Early Christians considered their faith a “philosophy.” Christian philosophy developed first in the form of apologetics, through which Christians entered the intellectual conversations of the Roman Empire. By the time of Origen, apologetics began to open into systematic theology. Christian philosophy was formed in conversation with gnostics and Platonists – using the same language to describe God, matter, the soul, and creation.
Marcus Aurelius’ reign was at the apex of the Roman Empire’s power during the second century, a time that Edward Gibbon called “the period in the history of the world, during which the condition of the human race was the most happy and prosperous.” Marcus Aurelius ascribed to the philosophy of Stoicism. Stoics sought to be immovable, emotionless, and controlled by reason, believing that duty outweighs pain and death. Stoicism was a fundamentally materialist philosophy; adherents believed that everything is made of four elements and that upon death the body simply dissolves into those elements. They believed that even if outside events were out of their control, they could still control their own reaction to such events through reason.
Stoicism gained popularity during Marcus Aurelius’ reign but lost ground to Platonism after the second century. Those who adopted the Platonic tradition believed in one transcendent God outside of time and space and an immaterial and immortal human soul. At the same time, Christianity and other mystery religions, religions that promised salvation and transformation, were gaining followers.
Origen was born in 185, shortly after the death of Marcus Aurelius in 180. He was a preacher, a writer, an apologetic, and he gained renown as one of the foremost Christian philosophers of the ancient world. Persecution intensified while Origen was beginning his studies, and he saw his own father imprisoned. The persecution of Christians is an important element of the backdrop of Origen’s life and writing.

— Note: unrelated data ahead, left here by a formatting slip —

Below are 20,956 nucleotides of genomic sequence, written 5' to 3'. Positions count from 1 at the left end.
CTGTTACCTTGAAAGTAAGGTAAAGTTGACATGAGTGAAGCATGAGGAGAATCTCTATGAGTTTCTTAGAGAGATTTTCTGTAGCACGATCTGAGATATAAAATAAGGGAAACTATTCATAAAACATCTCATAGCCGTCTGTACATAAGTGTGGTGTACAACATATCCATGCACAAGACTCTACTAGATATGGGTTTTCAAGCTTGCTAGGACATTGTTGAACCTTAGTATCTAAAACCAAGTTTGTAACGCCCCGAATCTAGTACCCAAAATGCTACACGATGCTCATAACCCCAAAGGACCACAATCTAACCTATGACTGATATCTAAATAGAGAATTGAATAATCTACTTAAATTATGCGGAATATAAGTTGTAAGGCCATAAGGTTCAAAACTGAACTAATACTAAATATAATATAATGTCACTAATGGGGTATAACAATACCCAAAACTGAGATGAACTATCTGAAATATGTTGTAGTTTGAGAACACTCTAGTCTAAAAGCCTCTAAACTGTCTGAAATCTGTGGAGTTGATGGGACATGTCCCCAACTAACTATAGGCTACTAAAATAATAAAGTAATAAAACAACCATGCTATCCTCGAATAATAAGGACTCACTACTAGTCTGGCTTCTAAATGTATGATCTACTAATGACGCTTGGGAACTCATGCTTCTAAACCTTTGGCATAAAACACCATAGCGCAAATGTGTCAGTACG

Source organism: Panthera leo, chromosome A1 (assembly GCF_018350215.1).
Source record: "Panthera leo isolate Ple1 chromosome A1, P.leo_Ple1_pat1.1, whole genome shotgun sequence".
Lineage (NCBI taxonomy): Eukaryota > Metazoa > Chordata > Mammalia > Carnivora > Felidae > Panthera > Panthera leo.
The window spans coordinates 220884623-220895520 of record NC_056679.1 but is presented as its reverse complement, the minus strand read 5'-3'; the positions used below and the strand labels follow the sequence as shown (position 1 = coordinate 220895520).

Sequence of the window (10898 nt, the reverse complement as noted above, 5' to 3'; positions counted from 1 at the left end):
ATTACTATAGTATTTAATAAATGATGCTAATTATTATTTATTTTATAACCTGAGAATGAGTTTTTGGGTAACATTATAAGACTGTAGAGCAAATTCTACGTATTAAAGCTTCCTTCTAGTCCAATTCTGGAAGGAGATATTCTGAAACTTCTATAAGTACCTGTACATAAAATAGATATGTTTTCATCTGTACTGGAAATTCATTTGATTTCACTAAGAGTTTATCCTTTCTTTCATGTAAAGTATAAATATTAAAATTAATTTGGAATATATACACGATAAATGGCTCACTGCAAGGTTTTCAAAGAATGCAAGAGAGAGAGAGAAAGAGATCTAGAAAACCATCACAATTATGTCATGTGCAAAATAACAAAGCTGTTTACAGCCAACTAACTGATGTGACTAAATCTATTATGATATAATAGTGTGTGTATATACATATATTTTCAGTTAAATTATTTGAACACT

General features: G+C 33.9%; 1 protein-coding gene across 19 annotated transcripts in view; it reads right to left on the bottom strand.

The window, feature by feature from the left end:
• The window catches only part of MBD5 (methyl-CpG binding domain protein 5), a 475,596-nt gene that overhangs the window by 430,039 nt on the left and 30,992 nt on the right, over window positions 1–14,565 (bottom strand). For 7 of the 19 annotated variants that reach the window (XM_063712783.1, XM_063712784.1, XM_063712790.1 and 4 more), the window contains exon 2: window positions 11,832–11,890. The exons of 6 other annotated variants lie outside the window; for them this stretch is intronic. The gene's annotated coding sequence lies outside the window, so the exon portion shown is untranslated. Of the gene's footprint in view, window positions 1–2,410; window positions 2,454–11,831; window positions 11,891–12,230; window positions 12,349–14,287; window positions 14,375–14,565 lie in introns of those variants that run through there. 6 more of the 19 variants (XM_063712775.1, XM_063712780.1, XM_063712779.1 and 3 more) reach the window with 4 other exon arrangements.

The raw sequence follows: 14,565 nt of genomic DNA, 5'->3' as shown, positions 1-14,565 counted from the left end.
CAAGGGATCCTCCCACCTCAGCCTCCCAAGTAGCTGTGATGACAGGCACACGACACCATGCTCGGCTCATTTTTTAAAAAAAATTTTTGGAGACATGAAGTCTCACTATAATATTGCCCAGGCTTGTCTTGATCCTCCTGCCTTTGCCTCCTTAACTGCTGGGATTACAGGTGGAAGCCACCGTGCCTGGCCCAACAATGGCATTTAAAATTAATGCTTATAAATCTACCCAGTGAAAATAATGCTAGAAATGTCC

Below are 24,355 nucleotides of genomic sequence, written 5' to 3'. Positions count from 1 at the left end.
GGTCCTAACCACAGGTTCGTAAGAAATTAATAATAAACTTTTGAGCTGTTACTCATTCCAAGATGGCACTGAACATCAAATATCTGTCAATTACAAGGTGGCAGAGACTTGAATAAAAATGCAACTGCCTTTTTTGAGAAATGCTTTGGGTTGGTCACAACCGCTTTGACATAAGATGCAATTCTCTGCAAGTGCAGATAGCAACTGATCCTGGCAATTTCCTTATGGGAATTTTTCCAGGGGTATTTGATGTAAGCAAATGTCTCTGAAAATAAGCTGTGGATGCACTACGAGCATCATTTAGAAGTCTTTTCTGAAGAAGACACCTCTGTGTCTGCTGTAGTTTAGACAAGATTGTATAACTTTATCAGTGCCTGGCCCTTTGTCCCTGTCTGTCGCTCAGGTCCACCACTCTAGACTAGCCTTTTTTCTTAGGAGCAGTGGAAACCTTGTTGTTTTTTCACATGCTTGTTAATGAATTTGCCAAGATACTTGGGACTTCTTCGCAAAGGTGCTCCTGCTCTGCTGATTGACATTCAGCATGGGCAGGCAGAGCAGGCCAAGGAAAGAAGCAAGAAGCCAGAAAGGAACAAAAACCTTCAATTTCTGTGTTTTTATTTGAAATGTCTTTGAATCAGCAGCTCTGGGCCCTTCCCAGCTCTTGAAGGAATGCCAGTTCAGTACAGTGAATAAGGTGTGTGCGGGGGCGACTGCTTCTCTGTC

Origen took Christ’s and Paul’s teachings seriously. Influenced by 1 Corinthians and Jesus’ teachings on eunuchs, he castrated himself. This action reflected not just Christian teachings but also a Platonic distrust of the body. Christianity was struggling to decide which of Plato’s teachings it would integrate and which it would reject. Christians would eventually reject Gnosticism as heresy, but not every question was answered in the rejection of Gnosticism. During Origen’s time orthodoxy had not solidified. Churches were looking to the teachings of the Apostles to decide what was right belief; the apostles had only been abundantly clear on some matters.
In On First Principles Origen acknowledges that the apostles had not been clear on every issue and that those who profess Christ often disagreed on major doctrinal issues. So, he sets out to define the things that are made clear through scripture and apostolic and ecclesiastical authority: that God is one, that Jesus is God incarnate, and that the Holy Spirit is associated with the Father and the Son. The nature of angels and demons, the existence of matter before the creation of the world, and the question of evil – how God could be good while letting evil happen – were matters of debate. Origen used Philo’s approach of allegorically interpreting scripture to think about the problem of evil.
Origen believed that Christianity, to be a powerful force, must be a rational belief system. Although some of his ideas were rejected, his method of systematic theology was widely adopted.